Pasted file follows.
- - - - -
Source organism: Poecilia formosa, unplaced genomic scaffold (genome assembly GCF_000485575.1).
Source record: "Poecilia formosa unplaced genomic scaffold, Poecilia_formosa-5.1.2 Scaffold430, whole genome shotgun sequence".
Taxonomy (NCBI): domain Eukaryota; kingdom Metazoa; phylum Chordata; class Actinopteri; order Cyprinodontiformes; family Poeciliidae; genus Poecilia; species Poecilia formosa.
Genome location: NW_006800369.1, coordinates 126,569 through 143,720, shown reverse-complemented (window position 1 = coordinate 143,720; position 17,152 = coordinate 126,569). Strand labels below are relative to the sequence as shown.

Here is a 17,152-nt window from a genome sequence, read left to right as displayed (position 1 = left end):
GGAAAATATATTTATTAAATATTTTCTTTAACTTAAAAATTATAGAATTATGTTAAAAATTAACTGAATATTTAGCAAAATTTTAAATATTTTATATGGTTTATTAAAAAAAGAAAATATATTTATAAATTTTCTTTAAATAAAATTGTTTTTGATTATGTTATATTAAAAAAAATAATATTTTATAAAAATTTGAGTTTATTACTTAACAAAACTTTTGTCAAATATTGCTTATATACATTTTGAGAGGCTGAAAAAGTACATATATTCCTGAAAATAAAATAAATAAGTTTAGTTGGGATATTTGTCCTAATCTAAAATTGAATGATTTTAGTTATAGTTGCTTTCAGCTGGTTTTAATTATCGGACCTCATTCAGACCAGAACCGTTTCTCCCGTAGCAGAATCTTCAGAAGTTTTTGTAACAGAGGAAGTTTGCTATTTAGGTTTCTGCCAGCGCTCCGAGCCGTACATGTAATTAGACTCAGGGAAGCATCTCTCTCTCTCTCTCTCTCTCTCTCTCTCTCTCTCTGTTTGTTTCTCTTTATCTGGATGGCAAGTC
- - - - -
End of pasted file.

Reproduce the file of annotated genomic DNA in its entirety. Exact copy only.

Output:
Source organism: Poecilia formosa, unplaced genomic scaffold (genome assembly GCF_000485575.1).
Source record: "Poecilia formosa unplaced genomic scaffold, Poecilia_formosa-5.1.2 Scaffold430, whole genome shotgun sequence".
Taxonomy (NCBI): domain Eukaryota; kingdom Metazoa; phylum Chordata; class Actinopteri; order Cyprinodontiformes; family Poeciliidae; genus Poecilia; species Poecilia formosa.
Genome location: NW_006800369.1, coordinates 126,569 through 143,720, shown reverse-complemented (window position 1 = coordinate 143,720; position 17,152 = coordinate 126,569). Strand labels below are relative to the sequence as shown.

Here is a 17,152-nt window from a genome sequence, read left to right as displayed (position 1 = left end):
GGAAAATATATTTATTAAATATTTTCTTTAACTTAAAAATTATAGAATTATGTTAAAAATTAACTGAATATTTAGCAAAATTTTAAATATTTTATATGGTTTATTAAAAAAAGAAAATATATTTATAAATTTTCTTTAAATAAAATTGTTTTTGATTATGTTATATTAAAAAAAATAATATTTTATAAAAATTTGAGTTTATTACTTAACAAAACTTTTGTCAAATATTGCTTATATACATTTTGAGAGGCTGAAAAAGTACATATATTCCTGAAAATAAAATAAATAAGTTTAGTTGGGATATTTGTCCTAATCTAAAATTGAATGATTTTAGTTATAGTTGCTTTCAGCTGGTTTTAATTATCGGACCTCATTCAGACCAGAACCGTTTCTCCCGTAGCAGAATCTTCAGAAGTTTTTGTAACAGAGGAAGTTTGCTATTTAGGTTTCTGCCAGCGCTCCGAGCCGTACATGTAATTAGACTCAGGGAAGCATCTCTCTCTCTCTCTCTCTCTCTCTCTCTCTCTCTCTGTTTGTTTCTCTTTATCTGGATGGCAAGTC